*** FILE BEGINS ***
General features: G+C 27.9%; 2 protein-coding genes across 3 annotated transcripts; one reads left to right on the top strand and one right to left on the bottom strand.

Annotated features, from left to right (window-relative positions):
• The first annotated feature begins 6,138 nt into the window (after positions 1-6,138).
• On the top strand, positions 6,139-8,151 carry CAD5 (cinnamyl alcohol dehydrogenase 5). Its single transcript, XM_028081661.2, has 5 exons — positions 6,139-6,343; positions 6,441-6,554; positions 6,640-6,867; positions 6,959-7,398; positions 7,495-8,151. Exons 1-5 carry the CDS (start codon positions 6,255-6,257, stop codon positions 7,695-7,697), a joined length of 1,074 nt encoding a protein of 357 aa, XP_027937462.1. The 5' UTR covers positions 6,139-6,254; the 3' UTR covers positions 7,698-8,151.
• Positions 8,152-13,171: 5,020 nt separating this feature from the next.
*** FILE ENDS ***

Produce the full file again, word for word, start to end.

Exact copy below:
General features: G+C 27.9%; 2 protein-coding genes across 3 annotated transcripts; one reads left to right on the top strand and one right to left on the bottom strand.

Annotated features, from left to right (window-relative positions):
• The first annotated feature begins 6,138 nt into the window (after positions 1-6,138).
• On the top strand, positions 6,139-8,151 carry CAD5 (cinnamyl alcohol dehydrogenase 5). Its single transcript, XM_028081661.2, has 5 exons — positions 6,139-6,343; positions 6,441-6,554; positions 6,640-6,867; positions 6,959-7,398; positions 7,495-8,151. Exons 1-5 carry the CDS (start codon positions 6,255-6,257, stop codon positions 7,695-7,697), a joined length of 1,074 nt encoding a protein of 357 aa, XP_027937462.1. The 5' UTR covers positions 6,139-6,254; the 3' UTR covers positions 7,698-8,151.
• Positions 8,152-13,171: 5,020 nt separating this feature from the next.